Assess the Strengths and Weaknesses of Weimar Germany

Category: Democracy, Germany
Last Updated: 27 May 2020
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Assess the strengths and weaknesses of Weimar Germany between 1919 and 1932 IB History HL 28. 12. 2011 Plan Intro: * Historical background of Weimar Republic * Thesis statement (Draw comparisons between strengths and weaknesses, assess their importance and conclude which was the most important) Body: * Compare/Contrast * Attempt at democracy supported internationally vs. German hatred of Treaty of Versailles * Revolution started by the people vs. Right-wing tendencies of elite and army * Strong political parties already in place vs.

Weaknesses of proportional representation * Strengths of responsible use of Article 48 vs. Dangers of misuse of Article 48 Conclusion: * Give short summary of all * Which was the most important? * none, all equally important * Refer back to thesis statement ___________________________________________________________________________ Essay In late 1918, early 1919, Germany was faced with the great fate to become a democratic state stemming from a tyrannical monarchy under the Kaiser. Said monarchy had been overthrown by a revolution by the people and now the government was about to turn into a democracy.

This democracy, later to be known as the Weimar Republic, was faced with perils on all sides in many situations, overcoming them by virtue of its strengths and lasting until 1932 when the exploitation of its weaknesses ended its reign as a democracy, turning it back into a tyranny under a single man. This essay will assess the strengths and weaknesses of Weimar Germany, draw comparisons between them and determine which was the most important in its rise, flourish and eventual fall. The Weimar Republic was the first attempt at true, constitutional democracy in Germany.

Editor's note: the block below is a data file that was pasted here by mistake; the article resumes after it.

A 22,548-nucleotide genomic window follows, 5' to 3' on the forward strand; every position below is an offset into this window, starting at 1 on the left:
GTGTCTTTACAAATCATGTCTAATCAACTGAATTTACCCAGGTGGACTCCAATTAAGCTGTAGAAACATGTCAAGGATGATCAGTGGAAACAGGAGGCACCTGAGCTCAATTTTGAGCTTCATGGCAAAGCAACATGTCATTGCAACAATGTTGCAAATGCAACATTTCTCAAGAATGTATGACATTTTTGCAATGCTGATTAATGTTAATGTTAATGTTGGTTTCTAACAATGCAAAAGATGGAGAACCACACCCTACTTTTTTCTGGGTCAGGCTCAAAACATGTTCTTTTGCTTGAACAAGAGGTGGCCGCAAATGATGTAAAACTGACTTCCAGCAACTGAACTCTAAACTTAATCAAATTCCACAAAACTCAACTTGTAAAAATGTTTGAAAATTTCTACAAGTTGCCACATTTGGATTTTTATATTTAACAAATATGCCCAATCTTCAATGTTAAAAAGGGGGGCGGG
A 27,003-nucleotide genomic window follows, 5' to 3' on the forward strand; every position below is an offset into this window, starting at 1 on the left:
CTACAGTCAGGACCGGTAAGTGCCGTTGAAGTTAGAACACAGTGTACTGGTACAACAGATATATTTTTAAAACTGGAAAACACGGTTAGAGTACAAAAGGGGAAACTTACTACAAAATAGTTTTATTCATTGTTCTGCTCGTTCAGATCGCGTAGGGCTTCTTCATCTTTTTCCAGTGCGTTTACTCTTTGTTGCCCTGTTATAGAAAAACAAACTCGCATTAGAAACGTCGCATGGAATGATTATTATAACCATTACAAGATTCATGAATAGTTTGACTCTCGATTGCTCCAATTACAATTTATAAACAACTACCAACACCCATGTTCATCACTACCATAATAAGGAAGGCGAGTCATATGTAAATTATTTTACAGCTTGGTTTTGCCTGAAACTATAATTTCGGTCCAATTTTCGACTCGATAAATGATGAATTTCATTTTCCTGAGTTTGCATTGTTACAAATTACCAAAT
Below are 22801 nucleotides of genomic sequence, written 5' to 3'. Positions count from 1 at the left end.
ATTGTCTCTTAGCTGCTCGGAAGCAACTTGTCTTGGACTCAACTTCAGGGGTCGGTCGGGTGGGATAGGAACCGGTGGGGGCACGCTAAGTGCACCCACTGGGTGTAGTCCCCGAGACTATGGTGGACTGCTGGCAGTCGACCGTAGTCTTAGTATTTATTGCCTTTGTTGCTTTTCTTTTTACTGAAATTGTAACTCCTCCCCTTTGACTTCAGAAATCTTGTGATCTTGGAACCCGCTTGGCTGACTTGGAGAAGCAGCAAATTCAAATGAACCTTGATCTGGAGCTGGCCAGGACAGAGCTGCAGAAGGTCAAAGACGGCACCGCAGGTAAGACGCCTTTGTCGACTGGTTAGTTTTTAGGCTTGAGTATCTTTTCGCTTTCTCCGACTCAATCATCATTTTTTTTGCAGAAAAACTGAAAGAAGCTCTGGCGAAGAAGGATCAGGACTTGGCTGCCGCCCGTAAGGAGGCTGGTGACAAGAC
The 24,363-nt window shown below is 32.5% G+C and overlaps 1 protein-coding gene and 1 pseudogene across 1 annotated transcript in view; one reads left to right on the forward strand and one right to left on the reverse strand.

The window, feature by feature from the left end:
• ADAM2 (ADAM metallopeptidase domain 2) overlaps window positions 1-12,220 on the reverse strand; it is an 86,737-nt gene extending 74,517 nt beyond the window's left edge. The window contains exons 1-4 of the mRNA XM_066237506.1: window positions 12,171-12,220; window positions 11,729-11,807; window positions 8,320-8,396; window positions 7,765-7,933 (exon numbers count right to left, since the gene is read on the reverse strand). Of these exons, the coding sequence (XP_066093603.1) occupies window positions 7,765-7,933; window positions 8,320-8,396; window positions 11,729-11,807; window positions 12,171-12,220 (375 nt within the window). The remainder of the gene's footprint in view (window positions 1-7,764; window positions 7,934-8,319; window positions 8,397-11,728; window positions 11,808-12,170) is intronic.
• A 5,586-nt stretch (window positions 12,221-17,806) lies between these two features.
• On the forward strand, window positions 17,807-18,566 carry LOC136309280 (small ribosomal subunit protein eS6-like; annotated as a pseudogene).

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Throughout its history, Germany had only been led by autocratic rule, from the Holy Roman Empire of the German Nation (the First Reich), through the divided monarchy (Prussia, Austria, Bavaria as independent kingdoms), till the Bismarck Era (the Second Reich). When the idea of revolution and democracy, a government for and by the people, spread through Germany and the Kaiser abdicated in the wake of the German Revolution of 1918, other democratic governments like the USA and the UK saw it as a great step in the right and wanted to support it.

France, as the third internationally prominent democracy, was not so optimistic towards the idea of a strong German state even if democratic. Had the US and the UK been unrelenting in their support for the German democratic government, Weimar Germany may have lasted longer than it did. As it was, while the international support from prominent powers boosted the Weimar Republic's standing internationally and brought it some support in Germany, the allies' caution in this matter and hence their harsh treatment of Germany in the Treaty of Versailles in fact contributed more to the downfall of Germany than its first success.

In fact, the Weimar Republic was seen, and still today is seen, as having been born from the Treaty of Versailles. This fact made the democratic system extremely unpopular in the eyes of the German people as the Treaty was seen as a diktat by the allies against Germany and the political leaders of Germany that signed the Treaty, i. e. the political forefathers of Weimar Germany, were regarded as criminals by some Germans. This inherent hatred was a severe weakness of the Weimar Republic and was one of the major factors responsible for its downfall.

The German Revolution of 1918 was orchestrated, executed and accredited to the people of Germany. Its importance in the rise of the Weimar Republic clearly signalises that the new democratic government had the full backing of the working class which, at this time, made up the majority of the voting public in Germany. This fundamental backing from the majority of German voters meant that a democratic system could function and this initial support from the people was one of the major strengths of the Republic.